If he had not been so tired he might have hunted for something to shoot and roast, but spotting a squirrel in that fog would have been very unlikely; besides, dark was coming on fast. His sharp knife quickly cut some thin branches and vines with which he constructed a small lean-to and covered it with leaves and twigs like his pa had taught him. Pushing a pile of leaves under the shelter he tried to make a bed and soon was lying among prickly but fragrant pine boughs. Darkness under the trees was so thick he felt as if he was blind. He told himself that there was nothing to be afraid of and, despite his gnawing hunger, his wet clothing and the frigid night, exhaustion caught up with him and he soon fell asleep.

He didn't remember dreaming, just waking up. He could never forget that waking up. Everything still felt like a crazy, awful dream, but somehow he knew it was real.

He was in a strange room, lying on some table that was both soft and hard at the same time. There was a bright light shining in his eyes and the glare blinded him. He closed his eyes and turned his head away from the light. Then, when he opened them again, he could see that the smooth walls were a light blue-gray color and they seemed to glow from within. The walls curved upward and became a ceiling. He couldn't see the floor. Other than his head he found that he couldn't move his body at all. This should have upset him, as should the fact that he was in a strange place, stranger than he could have imagined, but somehow he felt perfectly calm. He wondered for a moment why he was not scared, but whatever fear that he should have felt was pushed into some corner of his mind and he only felt a mild curiosity at his uncanny surroundings.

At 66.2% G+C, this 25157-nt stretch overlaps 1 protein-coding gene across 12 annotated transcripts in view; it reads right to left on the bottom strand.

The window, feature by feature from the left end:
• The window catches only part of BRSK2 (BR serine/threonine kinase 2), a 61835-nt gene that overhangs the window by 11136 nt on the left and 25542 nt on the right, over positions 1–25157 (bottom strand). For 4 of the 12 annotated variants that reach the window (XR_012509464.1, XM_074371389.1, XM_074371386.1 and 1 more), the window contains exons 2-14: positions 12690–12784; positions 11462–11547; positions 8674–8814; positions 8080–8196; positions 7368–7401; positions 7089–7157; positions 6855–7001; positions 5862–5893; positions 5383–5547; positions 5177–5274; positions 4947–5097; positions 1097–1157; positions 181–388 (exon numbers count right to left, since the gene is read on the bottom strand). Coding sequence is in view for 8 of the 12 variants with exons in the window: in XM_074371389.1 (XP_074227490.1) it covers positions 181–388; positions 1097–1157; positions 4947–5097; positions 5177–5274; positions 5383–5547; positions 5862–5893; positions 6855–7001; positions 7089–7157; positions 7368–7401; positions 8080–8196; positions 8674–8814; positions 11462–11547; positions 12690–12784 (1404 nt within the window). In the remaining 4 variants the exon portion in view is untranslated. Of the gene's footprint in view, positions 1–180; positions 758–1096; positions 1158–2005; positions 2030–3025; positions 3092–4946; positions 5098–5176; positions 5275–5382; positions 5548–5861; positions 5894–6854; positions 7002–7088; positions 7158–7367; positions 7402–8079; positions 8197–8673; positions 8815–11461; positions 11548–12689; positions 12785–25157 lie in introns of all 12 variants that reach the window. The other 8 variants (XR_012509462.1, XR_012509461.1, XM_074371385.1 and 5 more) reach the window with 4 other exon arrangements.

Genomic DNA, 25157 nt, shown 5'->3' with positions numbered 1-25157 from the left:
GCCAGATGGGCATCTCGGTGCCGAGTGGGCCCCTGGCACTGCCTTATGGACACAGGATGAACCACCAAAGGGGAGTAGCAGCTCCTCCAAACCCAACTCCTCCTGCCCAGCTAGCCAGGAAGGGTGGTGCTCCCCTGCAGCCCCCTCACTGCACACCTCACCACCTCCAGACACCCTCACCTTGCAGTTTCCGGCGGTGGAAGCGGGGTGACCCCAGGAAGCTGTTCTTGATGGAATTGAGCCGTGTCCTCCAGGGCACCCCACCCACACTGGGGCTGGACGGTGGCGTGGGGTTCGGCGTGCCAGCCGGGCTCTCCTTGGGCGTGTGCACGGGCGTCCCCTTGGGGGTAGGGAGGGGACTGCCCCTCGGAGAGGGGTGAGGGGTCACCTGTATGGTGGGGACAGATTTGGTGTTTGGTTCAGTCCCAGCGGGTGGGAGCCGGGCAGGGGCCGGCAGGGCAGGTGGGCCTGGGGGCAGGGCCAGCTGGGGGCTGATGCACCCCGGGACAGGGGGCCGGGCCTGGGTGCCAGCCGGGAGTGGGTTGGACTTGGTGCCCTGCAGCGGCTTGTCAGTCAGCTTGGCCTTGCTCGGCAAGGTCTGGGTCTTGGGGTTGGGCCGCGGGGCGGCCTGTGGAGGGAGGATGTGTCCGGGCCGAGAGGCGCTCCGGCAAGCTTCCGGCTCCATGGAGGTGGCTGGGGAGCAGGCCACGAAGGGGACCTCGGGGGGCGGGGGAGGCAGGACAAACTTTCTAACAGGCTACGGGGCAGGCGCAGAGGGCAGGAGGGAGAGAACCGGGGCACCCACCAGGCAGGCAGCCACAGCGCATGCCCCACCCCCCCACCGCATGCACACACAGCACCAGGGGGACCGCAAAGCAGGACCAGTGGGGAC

There was motion from the corner of his eye and he heard a rustling sound. Then he turned his head and looked up into the face of a demon. The monster had a large head with big, dark eyes and a slit for a mouth. It made some weird noises that Lucas thought might be its way of talking, as it raised a long fingered hand and touched his face. The demon's skin was dry and soft but it had a blue tint to it, not pink like it should have been. Inwardly Lucas recoiled and cringed at the touch, but his body didn't move. Again he knew that he should be filled with terror but his emotions seemed distant, as if they were walled off, and did not affect him.

Lucas thought, 'I done died and gone to hell.'

The preacher man was right, but there was no fire, no brimstone, yet this was surely a demon from below. He reckoned that the sins he shared with Les were finally catching up to him and now he was paying the price with his eternal soul. He began to pray silently to the Lord, pleading for salvation and promising to be a better Christian.

Other demons now stood around him and they spoke to each other for a few minutes while Lucas kept his eyes tightly shut and begged to be delivered from there. He felt more hands touching his face and his chest, then lower. He realized that his clothes were gone and he was lying naked before the horrible monsters, but he couldn't seem to care.

He felt a pressure on his arm and quickly glanced to see a demon rubbing a metal device up and down his bare arm. It hurt a little. Something was placed over his face and that was all he remembered. He succumbed to merciful darkness.